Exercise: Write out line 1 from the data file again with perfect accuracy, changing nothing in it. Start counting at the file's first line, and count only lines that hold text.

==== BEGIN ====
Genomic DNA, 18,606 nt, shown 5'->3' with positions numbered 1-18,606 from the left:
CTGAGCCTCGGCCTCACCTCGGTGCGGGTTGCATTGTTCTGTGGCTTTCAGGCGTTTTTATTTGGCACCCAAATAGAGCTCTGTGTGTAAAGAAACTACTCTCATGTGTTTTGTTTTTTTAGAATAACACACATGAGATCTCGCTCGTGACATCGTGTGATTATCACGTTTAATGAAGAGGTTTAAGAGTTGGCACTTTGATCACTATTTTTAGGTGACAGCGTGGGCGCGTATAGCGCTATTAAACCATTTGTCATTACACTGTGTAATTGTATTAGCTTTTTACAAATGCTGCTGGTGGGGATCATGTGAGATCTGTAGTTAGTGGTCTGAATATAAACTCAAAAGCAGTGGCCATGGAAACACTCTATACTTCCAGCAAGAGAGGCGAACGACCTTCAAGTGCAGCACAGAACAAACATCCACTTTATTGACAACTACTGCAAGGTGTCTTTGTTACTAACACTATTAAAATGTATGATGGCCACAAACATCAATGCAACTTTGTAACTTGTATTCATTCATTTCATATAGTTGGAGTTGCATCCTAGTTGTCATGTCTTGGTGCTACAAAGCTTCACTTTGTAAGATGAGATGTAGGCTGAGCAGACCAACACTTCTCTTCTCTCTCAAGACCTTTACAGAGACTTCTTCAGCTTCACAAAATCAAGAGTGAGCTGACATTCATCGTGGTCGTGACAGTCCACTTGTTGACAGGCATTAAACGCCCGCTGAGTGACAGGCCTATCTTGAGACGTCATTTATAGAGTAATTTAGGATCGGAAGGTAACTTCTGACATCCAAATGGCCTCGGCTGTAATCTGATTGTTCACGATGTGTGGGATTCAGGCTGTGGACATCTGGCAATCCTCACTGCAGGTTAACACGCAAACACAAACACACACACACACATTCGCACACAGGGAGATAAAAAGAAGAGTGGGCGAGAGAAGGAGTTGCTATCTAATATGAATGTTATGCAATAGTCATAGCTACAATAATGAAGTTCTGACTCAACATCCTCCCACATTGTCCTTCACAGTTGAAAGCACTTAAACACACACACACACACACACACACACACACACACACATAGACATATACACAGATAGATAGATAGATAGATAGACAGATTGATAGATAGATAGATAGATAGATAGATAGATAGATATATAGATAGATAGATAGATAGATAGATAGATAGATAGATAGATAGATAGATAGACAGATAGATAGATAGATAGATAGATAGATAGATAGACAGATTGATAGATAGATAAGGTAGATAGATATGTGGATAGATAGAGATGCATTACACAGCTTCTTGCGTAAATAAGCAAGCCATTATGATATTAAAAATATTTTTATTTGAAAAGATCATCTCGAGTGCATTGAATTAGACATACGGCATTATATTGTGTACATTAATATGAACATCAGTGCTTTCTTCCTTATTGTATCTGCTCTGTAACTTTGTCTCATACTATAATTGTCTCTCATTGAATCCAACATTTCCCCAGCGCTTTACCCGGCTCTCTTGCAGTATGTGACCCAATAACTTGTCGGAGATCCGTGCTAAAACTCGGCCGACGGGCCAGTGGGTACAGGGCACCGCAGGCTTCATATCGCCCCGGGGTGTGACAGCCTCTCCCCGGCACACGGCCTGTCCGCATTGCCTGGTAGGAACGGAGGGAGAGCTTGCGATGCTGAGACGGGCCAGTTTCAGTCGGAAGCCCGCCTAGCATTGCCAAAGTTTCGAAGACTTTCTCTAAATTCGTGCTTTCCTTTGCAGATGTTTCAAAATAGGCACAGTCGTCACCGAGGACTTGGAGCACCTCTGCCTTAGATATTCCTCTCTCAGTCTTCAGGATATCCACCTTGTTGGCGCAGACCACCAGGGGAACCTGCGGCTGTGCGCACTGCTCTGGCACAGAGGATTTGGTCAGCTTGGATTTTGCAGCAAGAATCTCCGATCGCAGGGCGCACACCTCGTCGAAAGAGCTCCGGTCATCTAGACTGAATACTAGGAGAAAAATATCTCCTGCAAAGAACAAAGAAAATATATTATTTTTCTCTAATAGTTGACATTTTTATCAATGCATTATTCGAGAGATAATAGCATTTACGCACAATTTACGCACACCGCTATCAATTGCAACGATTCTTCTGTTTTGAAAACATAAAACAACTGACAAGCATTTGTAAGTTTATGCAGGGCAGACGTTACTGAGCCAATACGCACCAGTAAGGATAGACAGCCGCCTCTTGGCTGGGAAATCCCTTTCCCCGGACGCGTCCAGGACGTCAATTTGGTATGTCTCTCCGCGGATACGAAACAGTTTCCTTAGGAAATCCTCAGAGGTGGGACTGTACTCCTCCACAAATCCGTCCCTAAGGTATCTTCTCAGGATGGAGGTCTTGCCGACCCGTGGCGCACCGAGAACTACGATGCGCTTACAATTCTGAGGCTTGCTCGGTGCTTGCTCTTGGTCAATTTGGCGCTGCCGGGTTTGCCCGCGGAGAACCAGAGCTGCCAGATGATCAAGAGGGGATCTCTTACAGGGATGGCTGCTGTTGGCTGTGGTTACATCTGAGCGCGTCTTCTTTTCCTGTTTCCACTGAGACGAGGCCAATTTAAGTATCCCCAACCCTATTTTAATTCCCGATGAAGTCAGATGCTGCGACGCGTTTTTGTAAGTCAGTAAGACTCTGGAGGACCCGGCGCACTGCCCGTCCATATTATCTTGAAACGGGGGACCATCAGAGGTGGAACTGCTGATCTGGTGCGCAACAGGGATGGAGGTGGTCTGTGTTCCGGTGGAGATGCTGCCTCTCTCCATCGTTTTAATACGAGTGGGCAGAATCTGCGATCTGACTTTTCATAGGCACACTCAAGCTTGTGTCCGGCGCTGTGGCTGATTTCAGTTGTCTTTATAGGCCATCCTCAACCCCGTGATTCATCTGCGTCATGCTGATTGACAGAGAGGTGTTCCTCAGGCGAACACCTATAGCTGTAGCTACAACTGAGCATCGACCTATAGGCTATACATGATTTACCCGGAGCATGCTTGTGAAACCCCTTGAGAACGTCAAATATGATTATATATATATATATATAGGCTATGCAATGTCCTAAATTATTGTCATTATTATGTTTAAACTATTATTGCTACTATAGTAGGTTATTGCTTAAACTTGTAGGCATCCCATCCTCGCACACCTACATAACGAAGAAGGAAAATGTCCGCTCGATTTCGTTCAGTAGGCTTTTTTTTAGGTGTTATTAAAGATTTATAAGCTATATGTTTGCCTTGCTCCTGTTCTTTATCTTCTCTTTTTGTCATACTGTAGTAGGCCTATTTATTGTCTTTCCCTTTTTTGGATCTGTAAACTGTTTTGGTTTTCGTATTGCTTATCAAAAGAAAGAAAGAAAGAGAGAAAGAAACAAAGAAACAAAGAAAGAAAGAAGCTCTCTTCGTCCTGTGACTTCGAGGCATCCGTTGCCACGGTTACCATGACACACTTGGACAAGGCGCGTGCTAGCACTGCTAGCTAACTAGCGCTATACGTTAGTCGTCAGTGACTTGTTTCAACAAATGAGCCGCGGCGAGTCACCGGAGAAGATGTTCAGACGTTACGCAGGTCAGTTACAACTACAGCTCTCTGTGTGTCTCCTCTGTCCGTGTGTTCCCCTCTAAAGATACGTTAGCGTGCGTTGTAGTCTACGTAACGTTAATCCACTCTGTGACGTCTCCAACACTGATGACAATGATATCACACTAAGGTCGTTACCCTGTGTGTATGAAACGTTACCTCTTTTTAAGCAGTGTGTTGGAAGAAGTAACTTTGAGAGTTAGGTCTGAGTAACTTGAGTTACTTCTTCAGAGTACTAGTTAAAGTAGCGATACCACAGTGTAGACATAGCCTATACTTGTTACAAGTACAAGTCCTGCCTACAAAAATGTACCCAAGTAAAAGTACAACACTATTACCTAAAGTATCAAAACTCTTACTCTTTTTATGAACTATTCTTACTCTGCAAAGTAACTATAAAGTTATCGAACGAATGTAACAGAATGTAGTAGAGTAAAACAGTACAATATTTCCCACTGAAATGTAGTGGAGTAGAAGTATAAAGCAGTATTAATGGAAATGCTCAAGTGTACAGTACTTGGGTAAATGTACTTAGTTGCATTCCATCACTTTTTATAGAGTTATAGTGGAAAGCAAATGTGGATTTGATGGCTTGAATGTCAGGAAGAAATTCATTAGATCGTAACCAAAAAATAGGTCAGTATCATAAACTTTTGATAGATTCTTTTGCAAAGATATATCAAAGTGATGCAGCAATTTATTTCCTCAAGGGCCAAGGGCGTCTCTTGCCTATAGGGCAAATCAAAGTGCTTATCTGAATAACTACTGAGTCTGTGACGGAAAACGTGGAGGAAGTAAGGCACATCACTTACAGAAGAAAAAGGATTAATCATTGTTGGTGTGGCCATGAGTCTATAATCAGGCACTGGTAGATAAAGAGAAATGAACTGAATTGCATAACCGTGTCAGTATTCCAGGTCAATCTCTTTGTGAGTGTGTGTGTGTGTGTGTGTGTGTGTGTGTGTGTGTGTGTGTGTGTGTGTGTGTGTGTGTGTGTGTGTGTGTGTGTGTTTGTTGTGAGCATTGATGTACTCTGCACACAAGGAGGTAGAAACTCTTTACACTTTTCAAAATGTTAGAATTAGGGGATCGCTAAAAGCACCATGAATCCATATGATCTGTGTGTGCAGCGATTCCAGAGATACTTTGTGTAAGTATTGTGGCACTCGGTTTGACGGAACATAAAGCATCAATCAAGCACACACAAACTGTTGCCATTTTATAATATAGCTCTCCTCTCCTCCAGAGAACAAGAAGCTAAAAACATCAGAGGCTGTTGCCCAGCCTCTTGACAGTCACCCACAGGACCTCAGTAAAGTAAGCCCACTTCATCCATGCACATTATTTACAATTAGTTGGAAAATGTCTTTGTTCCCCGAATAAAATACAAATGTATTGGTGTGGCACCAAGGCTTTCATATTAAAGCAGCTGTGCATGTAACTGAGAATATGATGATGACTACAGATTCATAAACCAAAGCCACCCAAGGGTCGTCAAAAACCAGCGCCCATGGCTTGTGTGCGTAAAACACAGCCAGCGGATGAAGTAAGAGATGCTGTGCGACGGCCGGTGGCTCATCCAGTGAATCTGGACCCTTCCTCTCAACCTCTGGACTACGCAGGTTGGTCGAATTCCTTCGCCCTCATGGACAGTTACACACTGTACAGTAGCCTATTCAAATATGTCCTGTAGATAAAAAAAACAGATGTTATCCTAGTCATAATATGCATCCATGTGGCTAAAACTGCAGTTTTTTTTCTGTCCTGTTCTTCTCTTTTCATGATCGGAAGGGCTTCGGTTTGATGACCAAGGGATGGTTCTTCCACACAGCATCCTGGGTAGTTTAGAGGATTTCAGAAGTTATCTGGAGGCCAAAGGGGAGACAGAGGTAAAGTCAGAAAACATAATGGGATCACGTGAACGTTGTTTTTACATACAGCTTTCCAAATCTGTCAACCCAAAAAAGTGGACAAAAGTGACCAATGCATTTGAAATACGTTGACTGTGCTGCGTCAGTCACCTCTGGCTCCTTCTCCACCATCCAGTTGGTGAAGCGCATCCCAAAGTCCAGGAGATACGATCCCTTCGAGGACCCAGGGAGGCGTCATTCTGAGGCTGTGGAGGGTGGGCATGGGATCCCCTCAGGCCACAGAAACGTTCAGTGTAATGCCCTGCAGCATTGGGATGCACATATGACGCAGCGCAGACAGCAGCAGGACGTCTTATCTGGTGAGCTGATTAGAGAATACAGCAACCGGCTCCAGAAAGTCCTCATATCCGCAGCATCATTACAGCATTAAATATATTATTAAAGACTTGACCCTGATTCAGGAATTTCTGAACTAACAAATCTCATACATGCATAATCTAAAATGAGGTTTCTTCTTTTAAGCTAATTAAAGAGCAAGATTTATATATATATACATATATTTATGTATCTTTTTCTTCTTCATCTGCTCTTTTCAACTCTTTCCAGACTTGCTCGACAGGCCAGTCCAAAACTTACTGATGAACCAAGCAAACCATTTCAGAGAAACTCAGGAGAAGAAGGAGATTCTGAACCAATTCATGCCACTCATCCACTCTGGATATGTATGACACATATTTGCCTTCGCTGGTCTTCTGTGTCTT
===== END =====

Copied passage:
Genomic DNA, 18,606 nt, shown 5'->3' with positions numbered 1-18,606 from the left: